Seismic Roundup: Quakes Quieting, Eruption Still On The Table, Grindavík Residents Fleeing

Seismic Roundup: Quakes Quieting, Eruption Still On The Table, Grindavík Residents Fleeing

Published March 16, 2021

Andie Sophia Fontaine
Photo by
Art Bicnick

The earthquake swarm that started late last February has calmed considerably, according to the latest data from the Icelandic Met Office. There have only been 12 quakes with a magnitude of 3 or greater since midnight on Sunday, the largest being a 4.3 recorded at around 22:30 Monday night. Thousands of smaller quakes are still being reported in the area.

That said, scientists caution that a volcanic eruption is still very much in the cards so long as the current situation continues.

Freysteinn Sigmundsson, a geophysicist at the University of Iceland, told RÚV that updated satellite imagery has shown that the magma under the surface of the Fagradalsfjall area has been steadily moving towards the surface. While it was estimated to be about a kilometre beneath the surface last week, it was risen some 100 to 200 metres since then. At the same time, the surface of the ground has been distorted by this movement, rising and sinking by centimetres in the area.

Benedikt Ófeigsson, a geophysicist from the Icelandic Met Office, seconded this, adding, “I think we need to assume that there will be an eruption while this continues, especially when we see the surface rise this much, there’s a lot of changes to the landscape that are entailed.”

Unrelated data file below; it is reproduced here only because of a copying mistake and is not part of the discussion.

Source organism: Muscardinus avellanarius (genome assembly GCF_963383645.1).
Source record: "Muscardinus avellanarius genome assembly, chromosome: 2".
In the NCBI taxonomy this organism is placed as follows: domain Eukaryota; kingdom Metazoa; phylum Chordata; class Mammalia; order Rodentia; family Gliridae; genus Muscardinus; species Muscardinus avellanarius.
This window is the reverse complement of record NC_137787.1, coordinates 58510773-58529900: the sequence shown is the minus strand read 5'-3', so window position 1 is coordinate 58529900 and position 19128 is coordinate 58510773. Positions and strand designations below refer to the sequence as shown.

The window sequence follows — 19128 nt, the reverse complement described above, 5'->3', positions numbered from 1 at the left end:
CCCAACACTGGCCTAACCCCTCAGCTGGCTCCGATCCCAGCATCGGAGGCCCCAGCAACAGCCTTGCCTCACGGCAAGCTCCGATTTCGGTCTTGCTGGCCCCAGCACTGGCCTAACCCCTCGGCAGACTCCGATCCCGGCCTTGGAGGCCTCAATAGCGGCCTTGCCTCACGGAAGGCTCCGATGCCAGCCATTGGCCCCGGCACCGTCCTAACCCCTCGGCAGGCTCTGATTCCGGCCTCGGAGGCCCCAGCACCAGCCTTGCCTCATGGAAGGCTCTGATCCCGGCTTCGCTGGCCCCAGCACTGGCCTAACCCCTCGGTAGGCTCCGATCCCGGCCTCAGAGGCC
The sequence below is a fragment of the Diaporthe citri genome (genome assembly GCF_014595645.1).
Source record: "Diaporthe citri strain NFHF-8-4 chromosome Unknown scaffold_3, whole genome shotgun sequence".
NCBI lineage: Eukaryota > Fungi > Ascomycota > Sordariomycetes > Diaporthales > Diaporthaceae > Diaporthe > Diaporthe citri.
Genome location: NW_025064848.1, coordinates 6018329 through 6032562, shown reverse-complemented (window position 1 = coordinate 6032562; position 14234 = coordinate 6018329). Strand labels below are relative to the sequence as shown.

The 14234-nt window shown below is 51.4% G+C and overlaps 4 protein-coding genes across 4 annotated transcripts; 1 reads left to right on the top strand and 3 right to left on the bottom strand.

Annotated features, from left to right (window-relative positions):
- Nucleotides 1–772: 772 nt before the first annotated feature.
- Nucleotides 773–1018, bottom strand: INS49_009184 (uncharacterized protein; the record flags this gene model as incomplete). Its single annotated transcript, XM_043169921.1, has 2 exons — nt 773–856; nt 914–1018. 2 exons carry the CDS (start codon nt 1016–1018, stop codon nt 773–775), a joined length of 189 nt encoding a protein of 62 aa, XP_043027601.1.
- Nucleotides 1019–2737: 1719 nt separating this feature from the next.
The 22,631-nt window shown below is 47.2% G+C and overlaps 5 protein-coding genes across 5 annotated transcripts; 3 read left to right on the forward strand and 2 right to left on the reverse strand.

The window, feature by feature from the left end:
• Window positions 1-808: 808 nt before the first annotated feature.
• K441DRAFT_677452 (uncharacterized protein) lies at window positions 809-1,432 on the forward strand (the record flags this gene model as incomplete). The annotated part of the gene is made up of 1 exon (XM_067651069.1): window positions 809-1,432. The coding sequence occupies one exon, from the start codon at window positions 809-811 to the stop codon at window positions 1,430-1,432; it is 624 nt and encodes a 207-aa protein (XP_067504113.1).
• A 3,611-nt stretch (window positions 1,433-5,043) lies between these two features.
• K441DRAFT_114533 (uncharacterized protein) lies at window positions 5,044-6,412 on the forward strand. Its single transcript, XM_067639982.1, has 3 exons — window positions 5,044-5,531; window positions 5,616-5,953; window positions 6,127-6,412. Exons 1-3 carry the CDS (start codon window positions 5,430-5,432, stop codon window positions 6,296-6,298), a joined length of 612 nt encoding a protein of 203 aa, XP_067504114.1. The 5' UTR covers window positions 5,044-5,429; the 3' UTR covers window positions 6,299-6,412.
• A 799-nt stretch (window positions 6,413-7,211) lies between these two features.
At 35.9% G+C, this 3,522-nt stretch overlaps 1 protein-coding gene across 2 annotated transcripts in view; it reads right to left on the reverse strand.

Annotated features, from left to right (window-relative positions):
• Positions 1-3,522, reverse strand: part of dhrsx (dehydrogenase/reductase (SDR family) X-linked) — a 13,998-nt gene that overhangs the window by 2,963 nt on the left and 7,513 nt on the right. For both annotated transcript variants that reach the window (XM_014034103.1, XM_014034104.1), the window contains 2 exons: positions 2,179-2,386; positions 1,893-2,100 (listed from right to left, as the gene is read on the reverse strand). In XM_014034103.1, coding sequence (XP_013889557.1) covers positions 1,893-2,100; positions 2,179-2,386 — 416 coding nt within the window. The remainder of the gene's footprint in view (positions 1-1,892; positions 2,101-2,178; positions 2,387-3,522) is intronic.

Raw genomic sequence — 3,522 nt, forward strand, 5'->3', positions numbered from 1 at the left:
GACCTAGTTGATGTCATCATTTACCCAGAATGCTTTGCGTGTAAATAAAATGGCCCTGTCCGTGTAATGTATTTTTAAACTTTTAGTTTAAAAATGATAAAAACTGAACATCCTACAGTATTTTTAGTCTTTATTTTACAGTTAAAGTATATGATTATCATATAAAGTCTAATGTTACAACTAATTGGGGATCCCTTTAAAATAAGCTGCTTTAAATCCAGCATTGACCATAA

As reported, residents of nearby Grindavík have been fed up with the constant quakes, with many of them reporting being unable to get a full night’s sleep because of them. Fannar Jónasson, the mayor of Grindavík, told Stöð 2 that many residents have left town just to be able to get a decent eight hours in. In some cases, places to stay have come from helpful Icelanders from outside of town.

“We’ve gotten some offers, such as summer cottages, people who have summer cottages and want to offer them as a gesture of goodwill,” he told reporters. “Those who are willing to do this are of course welcome to get in touch with us at Grindavík Town Council.” He furthermore encouraged hotel owners to make the same offer, saying that the town was willing to work out “something that would be beneficial for both parties.”

Note: Due to the effect the Coronavirus is having on tourism in Iceland, it’s become increasingly difficult for the Grapevine to survive. If you enjoy our content and want to help the Grapevine’s journalists do things like eat and pay rent, please consider joining our High Five Club.

You can also check out our shop, loaded with books, apparel and other cool merch, that you can buy and have delivered right to your door.

Support The Reykjavík Grapevine!
Buy subscriptions, t-shirts and more from our shop right here!

Show Me More!